it's a sair trial for them both to be flung out o' doors by a
foreign hostler because they canna meet his charges. But, sir,
if ye can lend to me, ye may be certain that her leddyship will
never, hear a word o't. Puir thing, she takes nae thocht o'
where the siller comes frae, ony mair than the lilies o' the

I became a conspirator. "You swear, Oliphant, by all you hold
sacred, to breathe nothing of this to your mistress, and if she
should suspect, to lie like a Privy Councillor?"

A flicker of a smile crossed his face. "I'll lee like a Scotch
packman, and the Father o' lees could do nae mair. You need have
no fear for your siller, sir. I've aye repaid when I borrowed,
though you may have to wait a bittock." And the strange fellow
strolled off.

At dinner no Duchess appeared till long after the appointed hour,
nor was there any sign of Oliphant. When she came at last with
Cristine, her eyes looked as if she had been crying, and she
greeted me with remote courtesy. My first thought was that
Oliphant had revealed the matter of the loan, but presently I
found that the lady's trouble was far different. Her father, it
seemed, was ill again with his old complaint. What that was I
did not ask, nor did the Duchess reveal it.

We spoke in French, for I had discovered that this was her
favourite speech. There was no Oliphant to wait on us, and the
inn servants were always about, so it was well to have a tongue
they did not comprehend. The lady was distracted and sad. When
I inquired feelingly as to the general condition of her father's
health she parried the question, and when I offered my services
she disregarded my words. It was in truth a doleful meal, while
the faded Cristine sat like a sphinx staring into vacancy. I
spoke of England and of her friends, of Paris and Versailles, of
Avignon where she had spent some years, and of the amenities of
Florence, which she considered her home. But it was like talking
to a nunnery door. I got nothing but "It is indeed true, sir,"
or "Do you say so, sir!" till my energy began to sink. Madame
perceived my discomfort, and, as she rose, murmured an apology.
"Pray forgive my distraction, but I am poor company when my
father is ill. I have a foolish mind, easily frightened. Nay,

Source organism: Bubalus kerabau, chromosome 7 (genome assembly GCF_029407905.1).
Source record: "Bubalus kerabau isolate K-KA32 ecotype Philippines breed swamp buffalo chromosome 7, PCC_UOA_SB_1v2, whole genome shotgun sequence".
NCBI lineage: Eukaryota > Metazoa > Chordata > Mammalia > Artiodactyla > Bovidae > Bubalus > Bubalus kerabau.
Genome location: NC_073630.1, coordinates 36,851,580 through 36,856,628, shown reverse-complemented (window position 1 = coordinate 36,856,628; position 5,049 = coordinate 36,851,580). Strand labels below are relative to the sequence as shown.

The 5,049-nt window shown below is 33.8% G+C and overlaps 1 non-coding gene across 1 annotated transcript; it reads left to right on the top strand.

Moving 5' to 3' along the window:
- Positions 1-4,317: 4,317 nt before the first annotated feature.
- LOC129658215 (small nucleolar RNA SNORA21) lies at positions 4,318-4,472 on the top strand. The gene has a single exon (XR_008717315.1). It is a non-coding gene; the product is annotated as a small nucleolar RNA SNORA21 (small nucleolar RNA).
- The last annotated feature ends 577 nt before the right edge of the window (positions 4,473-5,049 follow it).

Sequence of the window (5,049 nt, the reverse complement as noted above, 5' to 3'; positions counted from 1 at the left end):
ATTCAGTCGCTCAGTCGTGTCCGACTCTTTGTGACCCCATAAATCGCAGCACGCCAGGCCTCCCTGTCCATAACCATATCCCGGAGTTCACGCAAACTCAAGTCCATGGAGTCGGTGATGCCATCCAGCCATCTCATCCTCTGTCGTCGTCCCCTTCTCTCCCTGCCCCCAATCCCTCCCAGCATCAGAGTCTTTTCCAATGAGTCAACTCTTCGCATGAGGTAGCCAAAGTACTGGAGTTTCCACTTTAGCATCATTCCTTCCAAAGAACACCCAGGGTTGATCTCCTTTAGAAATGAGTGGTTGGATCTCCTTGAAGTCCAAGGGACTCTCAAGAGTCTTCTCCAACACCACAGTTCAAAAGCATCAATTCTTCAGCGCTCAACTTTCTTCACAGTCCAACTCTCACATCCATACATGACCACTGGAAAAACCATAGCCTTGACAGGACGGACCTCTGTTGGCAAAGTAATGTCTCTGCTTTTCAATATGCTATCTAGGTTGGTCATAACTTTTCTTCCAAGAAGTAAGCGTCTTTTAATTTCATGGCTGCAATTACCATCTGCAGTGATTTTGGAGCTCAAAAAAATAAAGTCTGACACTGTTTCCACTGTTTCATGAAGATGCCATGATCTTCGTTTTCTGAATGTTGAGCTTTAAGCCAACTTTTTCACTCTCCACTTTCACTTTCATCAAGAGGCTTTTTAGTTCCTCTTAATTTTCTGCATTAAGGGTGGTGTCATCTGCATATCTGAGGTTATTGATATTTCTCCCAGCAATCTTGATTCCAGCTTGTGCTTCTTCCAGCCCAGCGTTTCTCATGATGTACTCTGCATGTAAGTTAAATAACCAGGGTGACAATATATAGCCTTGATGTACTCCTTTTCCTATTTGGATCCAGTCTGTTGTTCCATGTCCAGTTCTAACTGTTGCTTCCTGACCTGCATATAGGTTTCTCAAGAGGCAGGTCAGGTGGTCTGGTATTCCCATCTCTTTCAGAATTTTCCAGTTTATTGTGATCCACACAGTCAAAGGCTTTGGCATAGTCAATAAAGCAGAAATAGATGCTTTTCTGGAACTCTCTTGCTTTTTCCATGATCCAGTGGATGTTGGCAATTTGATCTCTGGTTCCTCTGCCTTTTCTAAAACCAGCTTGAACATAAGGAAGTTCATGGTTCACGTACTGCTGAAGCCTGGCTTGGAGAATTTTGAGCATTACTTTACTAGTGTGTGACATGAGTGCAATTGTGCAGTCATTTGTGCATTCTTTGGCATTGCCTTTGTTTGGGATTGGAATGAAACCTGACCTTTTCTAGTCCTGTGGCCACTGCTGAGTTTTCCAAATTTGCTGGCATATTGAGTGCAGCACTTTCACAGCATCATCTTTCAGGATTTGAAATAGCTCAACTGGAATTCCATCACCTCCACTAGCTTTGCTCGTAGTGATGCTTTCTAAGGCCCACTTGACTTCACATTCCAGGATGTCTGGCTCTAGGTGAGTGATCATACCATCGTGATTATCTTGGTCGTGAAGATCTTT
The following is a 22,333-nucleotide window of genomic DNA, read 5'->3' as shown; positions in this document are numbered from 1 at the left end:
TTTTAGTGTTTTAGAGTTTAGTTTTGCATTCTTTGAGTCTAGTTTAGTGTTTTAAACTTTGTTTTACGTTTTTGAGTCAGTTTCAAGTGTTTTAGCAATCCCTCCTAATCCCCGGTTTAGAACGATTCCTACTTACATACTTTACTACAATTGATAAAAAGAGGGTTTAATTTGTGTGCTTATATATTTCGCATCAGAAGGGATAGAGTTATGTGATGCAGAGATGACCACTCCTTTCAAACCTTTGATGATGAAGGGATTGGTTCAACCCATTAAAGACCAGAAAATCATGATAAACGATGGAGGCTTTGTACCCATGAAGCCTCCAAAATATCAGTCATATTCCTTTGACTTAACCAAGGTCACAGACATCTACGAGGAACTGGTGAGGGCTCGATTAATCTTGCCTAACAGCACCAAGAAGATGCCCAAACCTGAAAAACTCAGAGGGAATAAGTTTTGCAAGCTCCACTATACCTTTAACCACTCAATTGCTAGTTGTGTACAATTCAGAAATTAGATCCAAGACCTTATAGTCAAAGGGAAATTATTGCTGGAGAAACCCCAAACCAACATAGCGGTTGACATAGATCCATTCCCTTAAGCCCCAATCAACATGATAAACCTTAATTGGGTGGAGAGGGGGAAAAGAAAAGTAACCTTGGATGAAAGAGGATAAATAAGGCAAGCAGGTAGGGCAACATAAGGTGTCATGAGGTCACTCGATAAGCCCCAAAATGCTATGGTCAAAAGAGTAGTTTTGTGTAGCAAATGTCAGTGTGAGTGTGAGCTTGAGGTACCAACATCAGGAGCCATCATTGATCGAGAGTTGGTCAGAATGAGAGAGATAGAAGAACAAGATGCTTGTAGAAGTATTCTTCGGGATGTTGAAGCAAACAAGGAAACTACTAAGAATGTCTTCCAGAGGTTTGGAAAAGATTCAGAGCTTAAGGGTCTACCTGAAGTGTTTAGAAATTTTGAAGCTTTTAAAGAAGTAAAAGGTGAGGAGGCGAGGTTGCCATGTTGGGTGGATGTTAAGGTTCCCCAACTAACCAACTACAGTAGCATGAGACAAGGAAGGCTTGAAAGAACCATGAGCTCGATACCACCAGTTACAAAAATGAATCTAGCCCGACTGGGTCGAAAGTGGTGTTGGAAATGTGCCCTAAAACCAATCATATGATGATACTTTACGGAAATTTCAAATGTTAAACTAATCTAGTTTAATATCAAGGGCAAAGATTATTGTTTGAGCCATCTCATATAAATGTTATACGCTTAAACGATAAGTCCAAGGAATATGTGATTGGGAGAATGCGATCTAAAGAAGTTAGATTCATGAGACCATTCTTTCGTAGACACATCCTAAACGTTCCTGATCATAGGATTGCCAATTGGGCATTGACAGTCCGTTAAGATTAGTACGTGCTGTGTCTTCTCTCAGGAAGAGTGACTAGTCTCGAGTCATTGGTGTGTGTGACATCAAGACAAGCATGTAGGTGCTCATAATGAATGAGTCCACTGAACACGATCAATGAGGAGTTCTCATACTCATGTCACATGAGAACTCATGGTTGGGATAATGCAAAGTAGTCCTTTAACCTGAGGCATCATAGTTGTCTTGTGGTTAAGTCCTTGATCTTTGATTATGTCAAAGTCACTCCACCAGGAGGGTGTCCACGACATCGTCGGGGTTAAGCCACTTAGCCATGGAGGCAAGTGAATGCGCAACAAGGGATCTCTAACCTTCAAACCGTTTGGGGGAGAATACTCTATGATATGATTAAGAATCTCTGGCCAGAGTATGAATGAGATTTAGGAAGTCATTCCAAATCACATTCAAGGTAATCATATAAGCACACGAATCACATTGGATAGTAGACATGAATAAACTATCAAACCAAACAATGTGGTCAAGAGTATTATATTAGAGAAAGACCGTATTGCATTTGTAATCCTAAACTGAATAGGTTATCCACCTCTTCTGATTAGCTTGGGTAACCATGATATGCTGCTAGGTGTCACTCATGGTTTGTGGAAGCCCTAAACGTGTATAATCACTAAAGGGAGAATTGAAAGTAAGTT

nay!" she went on when I again offered help, "the illness is
trifling. It will pass off by to-morrow, or at the latest the
next day. Only I had looked forward to some ease at Santa
Chiara, and the promise is belied."

As it chanced that evening, returning to the inn, I passed by the
north side where the windows of the Count's room looked over a
little flower-garden abutting on the courtyard. The dusk was
falling, and a lamp had been lit which gave a glimpse into the
interior. The sick man was standing by the window, his figure
flung into relief by the lamplight. If he was sick, his sickness
was of a curious type. His face was ruddy, his eye wild, and,
his wig being off, his scanty hair stood up oddly round his head.
He seemed to be singing, but I could not catch the sound through
the shut casement. Another figure in the room, probably
Oliphant, laid a hand on the Count's shoulder, drew him from the
window, and closed the shutter.

It needed only the recollection of stories which were the
property of all Europe to reach a conclusion on the gentleman's
illness. The legitimate King of England was very drunk.

As I went to my room that night I passed the Count's door. There
stood Oliphant as sentry, more grim and haggard than ever, and I
thought that his eye met mine with a certain intelligence. From
inside the room came a great racket. There was the sound of
glasses falling, then a string of oaths, English, French, and for
all I know, Irish, rapped out in a loud drunken voice. A pause,
and then came the sound of maudlin singing. It pursued me along
the gallery, an old childish song, delivered as if 'twere a
pot-house catch-

"Qu'est-ce qui passe ici si tard,
Compagnons de la Marjolaine---"

One of the late-going company of the Marjolaine hastened to bed.
This king in exile, with his melancholy daughter, was becoming
too much for him.


It was just before noon next day that the travellers arrived. I
was sitting in the shady loggia of the inn, reading a volume of
De Thou, when there drove up to the door two coaches. Out of the
first descended very slowly and stiffly four gentlemen; out of
the second four servants and a quantity of baggage. As it
chanced there was no one about, the courtyard slept its sunny
noontide sleep, and the only movement was a lizard on the wall
and a buzz of flies by the fountain. Seeing no sign of the
landlord, one of the travellers approached me with a grave

"This is the inn called the Tre Croci, sir?" he asked.